Suing an abuser for damages in civil court is really just the first step in the process of recovering damages for the injuries and distress inflicted upon you.  Once a judgment is ordered by the Court, the victim must still collect those monies from the Defendant.  Having a judgment for damages is great, however, it is just a piece of paper.  If the abuser/Defendant does not have the money to pay or refuses to pay the Plaintiff, then the Plaintiff has a few legal avenues to pursue to compel the Defendant to make good on the judgment.  But this process can be long, frustrating, and expensive.  It is important to consult with an experienced Maryland attorney to make sure you use every tool at your disposal.

If you are a victim of Domestic Violence or your know someone who is a victim of Domestic Violence there is help out there!  Maryland has a number of resources available to victims.  A great place to start is the Maryland Network Against Domestic Violence, http://mnadv.org.  As always, please contact my office if you have any questions about your legal options.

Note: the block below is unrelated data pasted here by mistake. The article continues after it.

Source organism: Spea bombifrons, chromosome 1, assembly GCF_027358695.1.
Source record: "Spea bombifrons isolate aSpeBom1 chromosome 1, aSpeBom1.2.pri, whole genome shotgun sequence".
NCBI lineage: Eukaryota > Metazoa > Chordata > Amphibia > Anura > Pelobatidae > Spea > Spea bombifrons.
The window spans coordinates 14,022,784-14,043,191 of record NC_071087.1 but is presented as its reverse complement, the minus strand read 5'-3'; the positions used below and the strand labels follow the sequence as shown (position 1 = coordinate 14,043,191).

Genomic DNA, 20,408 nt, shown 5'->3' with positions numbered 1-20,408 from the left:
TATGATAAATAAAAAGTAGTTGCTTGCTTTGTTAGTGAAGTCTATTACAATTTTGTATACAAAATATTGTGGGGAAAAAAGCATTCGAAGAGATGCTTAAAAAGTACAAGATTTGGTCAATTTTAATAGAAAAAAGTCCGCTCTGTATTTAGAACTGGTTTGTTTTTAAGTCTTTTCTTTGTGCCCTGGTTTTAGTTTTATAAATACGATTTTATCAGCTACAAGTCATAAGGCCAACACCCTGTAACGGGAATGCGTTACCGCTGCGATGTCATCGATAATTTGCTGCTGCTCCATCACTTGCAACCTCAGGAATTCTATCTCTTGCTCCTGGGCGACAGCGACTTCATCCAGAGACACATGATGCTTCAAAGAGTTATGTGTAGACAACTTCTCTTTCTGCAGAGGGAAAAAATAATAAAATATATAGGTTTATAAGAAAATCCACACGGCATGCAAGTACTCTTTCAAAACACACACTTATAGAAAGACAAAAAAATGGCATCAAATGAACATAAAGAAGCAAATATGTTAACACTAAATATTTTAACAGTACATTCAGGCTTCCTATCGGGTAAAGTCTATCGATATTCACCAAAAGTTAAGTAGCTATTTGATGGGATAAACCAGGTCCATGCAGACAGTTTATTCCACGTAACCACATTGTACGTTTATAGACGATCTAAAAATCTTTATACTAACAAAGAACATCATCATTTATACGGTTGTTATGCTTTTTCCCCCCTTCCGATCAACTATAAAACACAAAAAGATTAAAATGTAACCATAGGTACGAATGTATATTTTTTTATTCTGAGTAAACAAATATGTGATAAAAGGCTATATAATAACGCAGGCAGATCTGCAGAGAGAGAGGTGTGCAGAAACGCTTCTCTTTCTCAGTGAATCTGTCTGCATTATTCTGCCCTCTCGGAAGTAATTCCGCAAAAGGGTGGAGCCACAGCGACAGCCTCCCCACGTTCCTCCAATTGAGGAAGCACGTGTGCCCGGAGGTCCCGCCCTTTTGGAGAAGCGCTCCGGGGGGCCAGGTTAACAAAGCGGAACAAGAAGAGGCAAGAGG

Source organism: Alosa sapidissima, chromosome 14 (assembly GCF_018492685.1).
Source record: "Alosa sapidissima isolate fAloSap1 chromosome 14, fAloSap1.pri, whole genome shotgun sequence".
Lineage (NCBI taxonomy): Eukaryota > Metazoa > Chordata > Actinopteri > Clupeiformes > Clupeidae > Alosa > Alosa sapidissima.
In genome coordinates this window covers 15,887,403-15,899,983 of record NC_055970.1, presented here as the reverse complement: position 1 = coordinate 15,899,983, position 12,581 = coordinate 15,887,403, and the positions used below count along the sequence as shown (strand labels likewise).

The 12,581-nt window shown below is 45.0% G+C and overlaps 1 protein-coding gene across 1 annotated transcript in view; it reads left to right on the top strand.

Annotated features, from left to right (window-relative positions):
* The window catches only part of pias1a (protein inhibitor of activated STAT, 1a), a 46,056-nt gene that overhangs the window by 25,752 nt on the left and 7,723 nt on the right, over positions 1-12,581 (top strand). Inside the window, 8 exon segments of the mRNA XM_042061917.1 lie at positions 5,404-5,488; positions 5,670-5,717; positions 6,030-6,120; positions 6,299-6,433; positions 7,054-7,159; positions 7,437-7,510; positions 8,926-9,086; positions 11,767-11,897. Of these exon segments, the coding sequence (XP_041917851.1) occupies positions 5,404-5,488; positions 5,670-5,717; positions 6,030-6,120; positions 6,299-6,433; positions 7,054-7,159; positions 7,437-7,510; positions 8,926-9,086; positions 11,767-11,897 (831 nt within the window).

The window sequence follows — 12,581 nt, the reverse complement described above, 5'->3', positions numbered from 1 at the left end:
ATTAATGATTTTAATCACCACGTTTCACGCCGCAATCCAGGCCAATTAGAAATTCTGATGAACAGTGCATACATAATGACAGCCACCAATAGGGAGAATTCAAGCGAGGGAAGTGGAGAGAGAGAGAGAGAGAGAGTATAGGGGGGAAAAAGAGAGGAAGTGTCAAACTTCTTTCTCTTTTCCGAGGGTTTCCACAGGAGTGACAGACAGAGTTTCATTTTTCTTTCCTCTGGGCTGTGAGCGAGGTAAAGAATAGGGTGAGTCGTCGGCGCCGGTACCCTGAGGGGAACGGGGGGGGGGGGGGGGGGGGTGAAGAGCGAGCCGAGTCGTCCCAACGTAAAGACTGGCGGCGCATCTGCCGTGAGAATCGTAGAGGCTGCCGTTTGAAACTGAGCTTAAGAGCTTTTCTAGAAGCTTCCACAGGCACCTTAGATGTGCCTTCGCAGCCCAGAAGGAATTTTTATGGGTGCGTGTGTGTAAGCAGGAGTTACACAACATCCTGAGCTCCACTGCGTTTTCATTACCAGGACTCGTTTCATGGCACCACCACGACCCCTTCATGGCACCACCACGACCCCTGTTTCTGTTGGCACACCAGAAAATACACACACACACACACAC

[i] Maryland State Police. 2014. “Crime in Maryland: 2014 Uniform Crime Report (UCR).”

[ii] Maryland Network Against Domestic Violence. 2016.

[iii] Maryland Administrative Office of the Courts Data. 2014.

[iv] Maryland Network Against Domestic Violence. 2016.

[v] Restatement (Second) of Torts §§ 21 (1965).

[vi] Id.at §§ 13, 18.

[vii] See Saba v. Darling, 575 A.2d 1240, 1242 (Md. 1990).

[viii] See Harris v. Jones, 380 A.2d 611, 614 (Md. 1977).

 

[ix] Hamilton v. Ford Motor Co., 502 A.2d 1057, 1064 (Md. 1986).

[x] American Laundry Mach. Indus. v. Horan, 412 A.2d 407, 416 (Md. 1980).

[xi] Cohen v. Rubin, 460 A.2d 1046, 101-02 (Md. 1983).

[xii] MD Cts. & Jud. Proc. § 3-904(d); (link is external);  Barrett v. Charlson, 305 A.2d 166 (1973).